Welcome to Essential Releases, our weekly roundup of the albums that we can’t stop playing, and that we think you need to hear.
Compact Disc (CD), Vinyl LP
Blood Command are a band from Bergen, Norway who specialize in “deathpop,” a sticky-sweet combination of skate punk, hardcore, and power pop. Their first record with new vocalist Nikki Brumen, formerly of the Australian punk band Pagan (she replaces longtime singer Silje Tombre, who departed partway through the pandemic to focus on motherhood), Praise Armageddonism is a catchy, cathartic encapsulation of what millions of us are feeling right now: despair, rage, confusion, weariness, but also a steeled resolve to fight back, because no one else is going to do it for us. Across the record, the group explores injustices ranging from toxic relationships to religious violence (several songs were inspired by the Heaven’s Gate cult), sharpening their melodic hooks to pierce the heart of evil. On one hand, this catchiness and confidence provides a mode of escape from the horrors of the here and now; on the other, it’s hard to read the lyrics sheet and not feel inspired to galvanize their fighting words into action. I’ll just leave you with these lyrics from “A Questionable Taste In Friends,” a stark reminder of everything that’s at stake: I know, I know / Why do you hate my guts so / You think you lead your own way but all you do is follow /You’re convinced you don’t condemn /Baby you are just like them /You’d die to shut me up.”
Creation Never Sleeps
In dehumanizing times, turn to music that exemplifies the very best of humanity: our capacity for empathy for the struggles of others which are our own struggles, too; our need for connection to the natural world and all the people within it; and our ability to fearlessly document the darkest of days with songs that ring universal and true down the decades and then, if we’re very lucky, the centuries. Creation Never Sleeps, Creation Never dies—promise, directive, and wisdom from one of the greatest.
Heavens To Betsy
Not simply a critical piece of riot grrrl history, but a stunning and truly frightening piece of standalone punk rock ripped straight from the soul-crushing void that is the world of the teenage girl, on “Monsters” a very young Corin Tucker along with Tracy Sawyer stomp and scream their way through a song both as simple as a nursery rhyme and twice as terrifying; delineating lyrically all the ways women’s fear are minimized and diminished as if they were as illusory as a monster under the bed. But these monsters are real and the song doesn’t let up until the moral of the story kicks you in the teeth right: “Someday you just might fight the monster/ Someday you just might become one.” Which one are you?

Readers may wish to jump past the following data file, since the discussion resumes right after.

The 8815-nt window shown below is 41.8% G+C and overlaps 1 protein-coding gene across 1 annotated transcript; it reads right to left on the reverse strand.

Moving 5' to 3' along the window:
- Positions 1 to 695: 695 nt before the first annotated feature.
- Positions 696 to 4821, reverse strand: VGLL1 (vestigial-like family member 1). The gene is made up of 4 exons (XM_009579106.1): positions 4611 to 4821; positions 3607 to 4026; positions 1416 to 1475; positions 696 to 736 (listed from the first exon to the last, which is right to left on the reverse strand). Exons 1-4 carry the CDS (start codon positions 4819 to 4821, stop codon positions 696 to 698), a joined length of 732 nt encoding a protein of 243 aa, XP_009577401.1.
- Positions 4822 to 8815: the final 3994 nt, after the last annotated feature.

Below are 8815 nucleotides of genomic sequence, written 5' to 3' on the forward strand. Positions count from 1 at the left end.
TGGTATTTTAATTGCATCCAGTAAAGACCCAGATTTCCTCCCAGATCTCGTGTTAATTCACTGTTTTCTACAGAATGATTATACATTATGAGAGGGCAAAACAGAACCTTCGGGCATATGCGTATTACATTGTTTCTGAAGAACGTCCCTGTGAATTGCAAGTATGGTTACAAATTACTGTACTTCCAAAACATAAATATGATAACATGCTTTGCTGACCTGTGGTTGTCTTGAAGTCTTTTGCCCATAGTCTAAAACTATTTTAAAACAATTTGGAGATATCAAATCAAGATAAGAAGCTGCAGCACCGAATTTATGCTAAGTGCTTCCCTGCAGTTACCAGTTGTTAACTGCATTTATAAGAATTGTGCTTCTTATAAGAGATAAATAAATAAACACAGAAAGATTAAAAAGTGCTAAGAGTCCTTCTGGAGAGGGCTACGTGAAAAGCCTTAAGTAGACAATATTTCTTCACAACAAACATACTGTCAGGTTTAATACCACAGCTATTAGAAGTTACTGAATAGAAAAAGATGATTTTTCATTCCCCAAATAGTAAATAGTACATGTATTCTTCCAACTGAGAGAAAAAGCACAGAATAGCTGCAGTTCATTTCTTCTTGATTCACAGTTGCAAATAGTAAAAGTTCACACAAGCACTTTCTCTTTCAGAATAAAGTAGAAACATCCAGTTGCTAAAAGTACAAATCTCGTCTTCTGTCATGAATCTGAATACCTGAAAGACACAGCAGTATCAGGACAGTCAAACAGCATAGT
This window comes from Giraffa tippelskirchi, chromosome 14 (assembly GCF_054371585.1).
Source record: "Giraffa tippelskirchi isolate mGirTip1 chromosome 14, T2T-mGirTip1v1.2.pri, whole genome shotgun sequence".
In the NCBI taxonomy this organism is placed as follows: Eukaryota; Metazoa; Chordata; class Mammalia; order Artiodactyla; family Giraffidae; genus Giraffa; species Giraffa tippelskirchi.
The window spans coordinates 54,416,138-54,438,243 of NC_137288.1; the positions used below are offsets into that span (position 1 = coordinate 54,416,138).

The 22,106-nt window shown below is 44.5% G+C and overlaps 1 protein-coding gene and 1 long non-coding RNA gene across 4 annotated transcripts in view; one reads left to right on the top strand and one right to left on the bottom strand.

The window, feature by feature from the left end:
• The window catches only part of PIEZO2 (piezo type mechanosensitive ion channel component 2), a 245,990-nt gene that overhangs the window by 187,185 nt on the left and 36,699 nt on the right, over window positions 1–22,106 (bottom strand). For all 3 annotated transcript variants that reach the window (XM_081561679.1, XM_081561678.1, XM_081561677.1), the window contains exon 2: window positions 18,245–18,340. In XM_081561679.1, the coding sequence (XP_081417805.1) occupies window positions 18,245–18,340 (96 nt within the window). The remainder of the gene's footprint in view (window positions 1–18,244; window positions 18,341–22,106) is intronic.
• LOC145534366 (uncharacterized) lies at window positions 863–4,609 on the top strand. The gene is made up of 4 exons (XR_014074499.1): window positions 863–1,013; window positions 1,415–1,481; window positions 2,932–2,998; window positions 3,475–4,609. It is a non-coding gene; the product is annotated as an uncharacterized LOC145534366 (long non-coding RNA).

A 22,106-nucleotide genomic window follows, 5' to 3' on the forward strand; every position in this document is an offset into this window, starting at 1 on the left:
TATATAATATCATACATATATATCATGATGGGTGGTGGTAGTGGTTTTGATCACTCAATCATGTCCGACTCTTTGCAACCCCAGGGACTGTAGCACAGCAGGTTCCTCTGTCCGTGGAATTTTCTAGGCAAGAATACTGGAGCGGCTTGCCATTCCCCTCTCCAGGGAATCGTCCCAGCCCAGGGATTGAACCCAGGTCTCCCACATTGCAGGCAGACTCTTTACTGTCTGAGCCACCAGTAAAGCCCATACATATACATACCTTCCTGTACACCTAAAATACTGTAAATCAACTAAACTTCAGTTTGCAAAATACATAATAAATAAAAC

Originally a Record Store Day exclusive, La Luz’s The Instrumentals hits Bandcamp in digital form, giving listeners the opportunity to hear the band’s 2021 self-titled release in full sans vocals. While the band’s cosmic harmonies have always been a huge part of their appeal, La Luz is also just a fucking great rock band, a point most potently made on The Instrumentals. Though it’s an elevated experience if you’re familiar with La Luz, this release stands on its own as a whirling tesseract of psychedelic pop aided by excellent production from Adrian Younge (smartly described by Martin Douglas as “Ennio Morricone by way of the RZA”), each song designing its own architecture of elements with no stone left unturned, no star left unnamed.
Closure / Someone Who Knows
This dual debut EP release from the London native feels like a warm hug. Largely written during lockdown, Mychelle’s latest release combine her 2021 debut EP Closure and her most recent EP Someone Who Knows. Opener “The Way” is slow and smooth with delicate guitar strings that carry it through the end. The project continues the smooth pace with “Pressure,” a heartfelt track where Mychelle sings: “Whether you’re with it or you’re falling behind/Don’t waste time wondering/What you would do if you get it right.” The album’s penultimate track is the spacious “Lose” where Mychelle sings about the prospect of lost love. This dual EP seamlessly brings together Mychelle’s work and serves as a good introduction to her work.